Lembeh Strait 2017

(Please note, keywords are highlighted with further information and my Trip advisor reports)

All the images below, are uncropped frame grabs from our 4K film stock

shot on this trip.

A huge thanks to our amazing dive guide Opel,  at Two Fish Divers, Lembeh for finding and sharing his knowledge of the wonderful critters that we managed to capture for our RAW 4K video stock footage.

Our highlights were Bluering Octopus mating, Cowfish Courting, Clown fish with eggs where we were even able to film the eyes and hearts beating in the eggs( to complete the story of our existing footage of hatching clown fish eggs) and the newborn's.

We also saw Pygmy Seahorses, a huge Shame Faced Box Crab (Calappa spp) releasing thousands of its eggs into the ocean in a cloud, fertilized Squid eggs, a Bobtail squid covering itself with sand  in disguise, Bobbit worm catching a fish, Cuttlefish hunting, a tiny Sea horse braving the raging current, a Peacock Mantis shrimp attacking the camera and loads of other fantastic behaviour and unusual critters in extreme macro.

We spent almost 4 weeks in the water here, diving 4 times a day and managed to capture so many little stories. The water temperature, weather and currents fluctuated quite a bit, but each change brought new critters.

Our filming gear worked overtime, but did not disappoint. Our RED Dragon, with Canon lens, in a Nauticam housing and our BlackMagic Production Camera with Canon lens, also in a Nauticam housing, performed seamlessly. It is so important to have reliable well built equipment in environments like this. Our 7 inch Dive and SEE monitors also made life easy when having to manually focus all the time as the critters moved around in the current.


Our hard working Keldan Video lights made day and night filming so easy, even when plankton clouded the lights at night.

The aerial footage was all shot with a DJI Inspire RAW carrying a Zenmuse X5R camera.

Thanks to Mark and Bev, the managers at  Two Fish Divers, Lembeh and all the staff for a wonderful dive experience. A special thanks to Mark for arranging a search and recovery exercise and finding my macro  lenses that I lost on a dive.


1. We can highly recommend Two Fish Dives, Lembeh. 

2.Bring plenty of bug repellent

3.Two Fish divers will efficiently arrange all your transfers and pickups 

4. Drinking water is free and readily available at the Resort.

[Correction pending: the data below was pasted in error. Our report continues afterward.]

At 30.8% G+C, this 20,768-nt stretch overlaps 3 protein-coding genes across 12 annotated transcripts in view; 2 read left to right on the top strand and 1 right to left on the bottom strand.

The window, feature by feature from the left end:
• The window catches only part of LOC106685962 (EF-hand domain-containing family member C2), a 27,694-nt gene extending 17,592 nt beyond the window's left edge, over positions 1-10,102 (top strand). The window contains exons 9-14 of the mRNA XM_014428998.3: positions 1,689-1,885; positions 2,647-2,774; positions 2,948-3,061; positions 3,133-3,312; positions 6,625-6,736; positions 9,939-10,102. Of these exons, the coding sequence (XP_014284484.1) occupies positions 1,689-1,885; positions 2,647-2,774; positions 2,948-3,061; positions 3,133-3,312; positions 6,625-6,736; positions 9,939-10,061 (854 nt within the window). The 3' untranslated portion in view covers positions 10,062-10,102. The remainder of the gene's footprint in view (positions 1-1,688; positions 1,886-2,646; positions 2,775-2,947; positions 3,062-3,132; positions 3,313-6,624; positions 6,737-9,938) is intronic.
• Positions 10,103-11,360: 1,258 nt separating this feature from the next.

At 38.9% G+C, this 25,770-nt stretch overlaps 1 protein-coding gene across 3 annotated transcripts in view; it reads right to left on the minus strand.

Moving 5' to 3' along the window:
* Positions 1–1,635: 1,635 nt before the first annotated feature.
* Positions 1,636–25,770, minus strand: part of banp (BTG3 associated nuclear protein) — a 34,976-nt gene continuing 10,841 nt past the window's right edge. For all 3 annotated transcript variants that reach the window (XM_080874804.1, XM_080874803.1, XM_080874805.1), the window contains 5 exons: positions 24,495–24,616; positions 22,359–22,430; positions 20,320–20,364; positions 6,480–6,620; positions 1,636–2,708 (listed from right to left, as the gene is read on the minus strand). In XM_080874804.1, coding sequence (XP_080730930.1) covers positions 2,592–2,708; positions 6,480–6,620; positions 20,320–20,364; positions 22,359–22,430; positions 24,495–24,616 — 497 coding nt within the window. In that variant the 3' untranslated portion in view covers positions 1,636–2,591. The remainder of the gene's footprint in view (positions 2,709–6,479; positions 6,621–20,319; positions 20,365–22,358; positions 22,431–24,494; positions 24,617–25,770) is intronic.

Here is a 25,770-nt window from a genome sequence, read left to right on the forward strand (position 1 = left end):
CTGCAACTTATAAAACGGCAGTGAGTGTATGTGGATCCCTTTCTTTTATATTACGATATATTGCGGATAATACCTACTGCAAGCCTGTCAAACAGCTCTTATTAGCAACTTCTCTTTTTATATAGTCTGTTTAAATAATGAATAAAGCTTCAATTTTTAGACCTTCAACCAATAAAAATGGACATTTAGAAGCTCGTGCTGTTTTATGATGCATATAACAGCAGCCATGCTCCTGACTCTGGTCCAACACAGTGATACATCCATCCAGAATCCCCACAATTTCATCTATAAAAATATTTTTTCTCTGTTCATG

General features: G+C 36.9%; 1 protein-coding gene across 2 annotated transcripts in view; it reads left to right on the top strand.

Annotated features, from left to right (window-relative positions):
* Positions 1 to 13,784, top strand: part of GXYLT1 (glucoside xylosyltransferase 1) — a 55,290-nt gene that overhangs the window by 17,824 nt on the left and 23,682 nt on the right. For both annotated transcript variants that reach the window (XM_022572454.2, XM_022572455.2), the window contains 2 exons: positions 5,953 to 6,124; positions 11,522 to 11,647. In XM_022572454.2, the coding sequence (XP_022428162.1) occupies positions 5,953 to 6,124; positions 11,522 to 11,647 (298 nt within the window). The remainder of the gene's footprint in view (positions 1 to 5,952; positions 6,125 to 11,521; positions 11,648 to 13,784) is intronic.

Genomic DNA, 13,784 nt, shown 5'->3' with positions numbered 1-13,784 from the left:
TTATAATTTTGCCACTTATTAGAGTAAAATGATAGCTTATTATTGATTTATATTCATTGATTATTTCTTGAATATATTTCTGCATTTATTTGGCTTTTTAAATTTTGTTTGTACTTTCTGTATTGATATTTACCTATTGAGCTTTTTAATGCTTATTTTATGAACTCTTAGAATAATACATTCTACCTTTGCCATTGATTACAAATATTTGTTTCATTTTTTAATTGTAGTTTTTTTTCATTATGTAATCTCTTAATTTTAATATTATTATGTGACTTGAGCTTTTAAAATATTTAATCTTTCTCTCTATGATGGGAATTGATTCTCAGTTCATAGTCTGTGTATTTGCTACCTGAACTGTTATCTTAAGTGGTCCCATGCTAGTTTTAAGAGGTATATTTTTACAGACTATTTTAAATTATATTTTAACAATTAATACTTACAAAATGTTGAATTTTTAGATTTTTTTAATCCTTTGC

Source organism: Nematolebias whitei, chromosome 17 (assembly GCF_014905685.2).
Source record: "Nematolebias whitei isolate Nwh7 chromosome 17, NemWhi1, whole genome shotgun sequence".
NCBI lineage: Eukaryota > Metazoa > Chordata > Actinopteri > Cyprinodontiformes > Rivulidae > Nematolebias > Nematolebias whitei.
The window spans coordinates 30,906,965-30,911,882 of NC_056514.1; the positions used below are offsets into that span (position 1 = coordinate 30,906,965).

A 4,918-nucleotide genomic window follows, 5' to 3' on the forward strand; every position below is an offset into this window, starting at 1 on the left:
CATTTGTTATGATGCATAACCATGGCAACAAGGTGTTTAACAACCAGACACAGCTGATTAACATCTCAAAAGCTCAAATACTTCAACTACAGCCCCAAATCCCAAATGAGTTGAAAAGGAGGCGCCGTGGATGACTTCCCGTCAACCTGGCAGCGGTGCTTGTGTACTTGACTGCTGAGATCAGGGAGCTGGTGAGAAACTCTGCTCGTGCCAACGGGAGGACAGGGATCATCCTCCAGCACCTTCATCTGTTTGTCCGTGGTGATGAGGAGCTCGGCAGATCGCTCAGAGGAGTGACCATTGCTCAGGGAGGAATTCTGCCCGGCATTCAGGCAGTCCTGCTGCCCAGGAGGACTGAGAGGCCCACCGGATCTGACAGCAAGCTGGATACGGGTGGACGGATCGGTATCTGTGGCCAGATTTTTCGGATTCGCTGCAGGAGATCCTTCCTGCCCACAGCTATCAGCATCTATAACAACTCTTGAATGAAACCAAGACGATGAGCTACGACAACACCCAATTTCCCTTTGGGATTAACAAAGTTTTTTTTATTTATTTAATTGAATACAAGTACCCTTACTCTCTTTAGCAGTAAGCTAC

5. Ensure you have a power surge plug protector to protect your charging electronics, as there are power fluctuations. 

6. Two fish divers are conveniently located, so one is able to charge batteries ect between dives, as the boat returns to the resort. 

7. Free WiFi is functional and available at the resort.


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Raja Ampat SEA Centre

We have just completed a short Showcase Film for the Raja Ampat SEA Centre that covers all the FANTASTIC work they have done to date and will hopefully assist with fund raising and sponsorship for the mammoth task ahead of them.

The Raja Ampat SEA Centre, is based at the stunning Papua Explorers Dive Resort, in the midst of the Dampier Strait, in West Papua, Indonesia, which places them slap bang in the heart of the Coral Triangle.

During the late 1990's and early 2000, Raja Ampat was the scene of many illegal and destructive fishing methods like dynamite fishing, cyanide fishing and Shark finning. In 2000, Conservation International, along with the Indonesian Government and local communities, managed to put an end to these practices, by establishing marine parks and protected areas, but the long term damage to the coral reef structures had already been done.

For the past 2 years, the SEA Centre team have been working hard, researching and developing methods for reef stabilization and restoration. At the same time, the local community have been eagerly participating in training to be Coral Gardeners and building, positioning and populating the test site with over 5000 coral fragments. All of this has been undertaken with the support of Conservation International, KEHATI Indonesian Biodiversity Conservation Trust and Kabupaten Raja Ampat Regional Council.

24 months down the line and over 500m2 of coral reef, in the waters directly in front of the resort, have been successfully restored.

What Now?

Work has just started on replicating this successful pilot project, in front of the village of Arborek, where the villagers themselves will be doing the majority of the rehabilitation. This restoration will take place over the next 24 months or so.

What then?

Well, would you believe that the Raja Ampat SEA Centre's long term goal is to restore a 500 hectare portion of reef over the next 5 to 10 years. Looking at what they have achieved so fer, we feel that this is well within their ability, should funding become available.

Showcase Film coming soon, currently submitted to film festivals.